The shrinking size of whales over the 20th Century could help scientists detect when wildlife populations are in trouble, a study suggests.
The analysis shows that the average body size of four whale species declined rapidly during the second half of the 20th Century in response to hunting.
But warning signals were visible up to 40 years before whale stocks collapsed.
The work appears in Nature Ecology and Evolution journal.
Christopher Clements, from the University of Zurich in Switzerland, and his colleagues looked at records on the abundance and body size of whales caught by commercial whaling vessels between 1900 and 1985, after which a global whaling moratorium took effect.
“We looked at data on blue, fin, sei and sperm whales and found significant declines in body size, with sperm whales taken in the 1980s four metres shorter on average than those in 1905,” said Dr Clements.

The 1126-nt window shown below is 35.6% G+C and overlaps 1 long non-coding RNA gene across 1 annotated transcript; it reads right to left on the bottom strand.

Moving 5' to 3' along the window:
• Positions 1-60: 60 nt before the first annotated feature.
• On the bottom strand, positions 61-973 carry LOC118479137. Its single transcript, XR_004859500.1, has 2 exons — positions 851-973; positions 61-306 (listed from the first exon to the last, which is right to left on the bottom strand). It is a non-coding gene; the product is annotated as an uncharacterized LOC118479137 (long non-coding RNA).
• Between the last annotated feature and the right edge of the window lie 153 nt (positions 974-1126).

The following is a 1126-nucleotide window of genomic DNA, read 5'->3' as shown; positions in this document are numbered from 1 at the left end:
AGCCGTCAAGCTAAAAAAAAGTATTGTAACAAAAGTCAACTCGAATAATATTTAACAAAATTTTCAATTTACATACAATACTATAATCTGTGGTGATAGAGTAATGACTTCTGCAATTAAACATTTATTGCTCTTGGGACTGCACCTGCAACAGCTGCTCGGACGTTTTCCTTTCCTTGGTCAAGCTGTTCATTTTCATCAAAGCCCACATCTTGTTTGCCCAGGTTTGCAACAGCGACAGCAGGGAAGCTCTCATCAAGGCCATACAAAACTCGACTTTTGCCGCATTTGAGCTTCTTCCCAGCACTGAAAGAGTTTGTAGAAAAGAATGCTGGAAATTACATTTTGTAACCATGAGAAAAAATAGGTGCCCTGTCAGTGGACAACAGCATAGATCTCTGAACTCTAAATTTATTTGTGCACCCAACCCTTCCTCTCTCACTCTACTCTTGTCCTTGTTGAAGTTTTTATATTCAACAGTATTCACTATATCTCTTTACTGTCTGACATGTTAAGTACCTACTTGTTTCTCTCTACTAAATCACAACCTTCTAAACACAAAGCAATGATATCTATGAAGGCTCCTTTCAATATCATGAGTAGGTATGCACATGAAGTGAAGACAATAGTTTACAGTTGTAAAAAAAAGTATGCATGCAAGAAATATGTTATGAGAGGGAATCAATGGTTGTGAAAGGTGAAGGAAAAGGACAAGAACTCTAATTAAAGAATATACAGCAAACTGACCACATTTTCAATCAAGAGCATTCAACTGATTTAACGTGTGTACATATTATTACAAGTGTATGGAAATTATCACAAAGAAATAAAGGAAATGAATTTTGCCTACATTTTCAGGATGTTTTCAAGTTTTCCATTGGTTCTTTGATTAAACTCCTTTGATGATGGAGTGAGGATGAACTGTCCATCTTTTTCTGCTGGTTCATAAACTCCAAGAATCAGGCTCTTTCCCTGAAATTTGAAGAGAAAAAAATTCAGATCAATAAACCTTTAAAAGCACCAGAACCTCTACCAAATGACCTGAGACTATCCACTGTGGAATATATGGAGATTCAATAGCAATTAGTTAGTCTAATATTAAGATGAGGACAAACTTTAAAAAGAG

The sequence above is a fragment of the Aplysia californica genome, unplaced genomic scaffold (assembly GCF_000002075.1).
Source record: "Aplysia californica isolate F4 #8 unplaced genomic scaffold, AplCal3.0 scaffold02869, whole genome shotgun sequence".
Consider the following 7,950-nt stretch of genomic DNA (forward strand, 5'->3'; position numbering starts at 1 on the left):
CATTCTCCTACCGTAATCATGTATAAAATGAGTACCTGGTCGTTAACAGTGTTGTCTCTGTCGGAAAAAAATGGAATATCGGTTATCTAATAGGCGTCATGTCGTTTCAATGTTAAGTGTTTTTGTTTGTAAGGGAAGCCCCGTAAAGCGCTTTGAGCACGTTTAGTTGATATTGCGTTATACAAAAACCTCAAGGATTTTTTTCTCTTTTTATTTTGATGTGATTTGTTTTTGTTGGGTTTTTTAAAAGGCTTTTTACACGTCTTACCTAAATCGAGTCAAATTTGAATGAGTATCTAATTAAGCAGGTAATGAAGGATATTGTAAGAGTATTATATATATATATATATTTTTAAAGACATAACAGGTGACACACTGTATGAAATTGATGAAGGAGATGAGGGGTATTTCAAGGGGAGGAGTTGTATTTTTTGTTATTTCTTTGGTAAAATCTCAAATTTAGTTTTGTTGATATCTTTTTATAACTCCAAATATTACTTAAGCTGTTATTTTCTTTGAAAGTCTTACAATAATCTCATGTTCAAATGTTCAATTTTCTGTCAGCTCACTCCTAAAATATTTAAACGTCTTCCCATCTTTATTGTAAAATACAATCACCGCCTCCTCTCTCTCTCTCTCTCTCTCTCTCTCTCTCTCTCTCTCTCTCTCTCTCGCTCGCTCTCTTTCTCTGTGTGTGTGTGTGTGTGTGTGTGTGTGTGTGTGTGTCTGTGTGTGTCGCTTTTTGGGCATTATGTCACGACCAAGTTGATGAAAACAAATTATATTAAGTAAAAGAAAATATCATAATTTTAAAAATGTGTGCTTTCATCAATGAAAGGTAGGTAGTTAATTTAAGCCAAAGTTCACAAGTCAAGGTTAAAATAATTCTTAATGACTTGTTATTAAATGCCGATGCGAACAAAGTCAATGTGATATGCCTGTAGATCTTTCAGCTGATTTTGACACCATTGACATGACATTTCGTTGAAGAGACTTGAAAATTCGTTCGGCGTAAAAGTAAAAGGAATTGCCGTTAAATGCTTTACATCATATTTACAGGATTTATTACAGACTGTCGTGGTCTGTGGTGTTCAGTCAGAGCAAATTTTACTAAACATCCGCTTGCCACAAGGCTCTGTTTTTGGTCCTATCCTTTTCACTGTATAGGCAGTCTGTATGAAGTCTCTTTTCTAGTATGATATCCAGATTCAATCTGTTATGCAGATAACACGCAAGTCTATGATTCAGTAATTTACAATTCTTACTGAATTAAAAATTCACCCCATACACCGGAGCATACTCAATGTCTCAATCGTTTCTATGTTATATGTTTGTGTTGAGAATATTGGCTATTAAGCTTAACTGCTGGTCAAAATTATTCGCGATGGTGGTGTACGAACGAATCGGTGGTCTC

This probably occurred as the biggest individuals were selectively removed from the ocean through hunting.
“This means that warning signals were detectable up to 40 years before a population collapse,” Dr Clements added.
A similar pattern has previously been reported for many fish populations, and has been interpreted as a response to fishing pressure.
The results suggest that tracking changes in the mean body size might help to predict when populations are at risk of collapsing.
“Our technique could be used to help provide other species of conservation concern. Moreover, it could allow interventions to be put in place to stop this happening,” said Christopher Clements.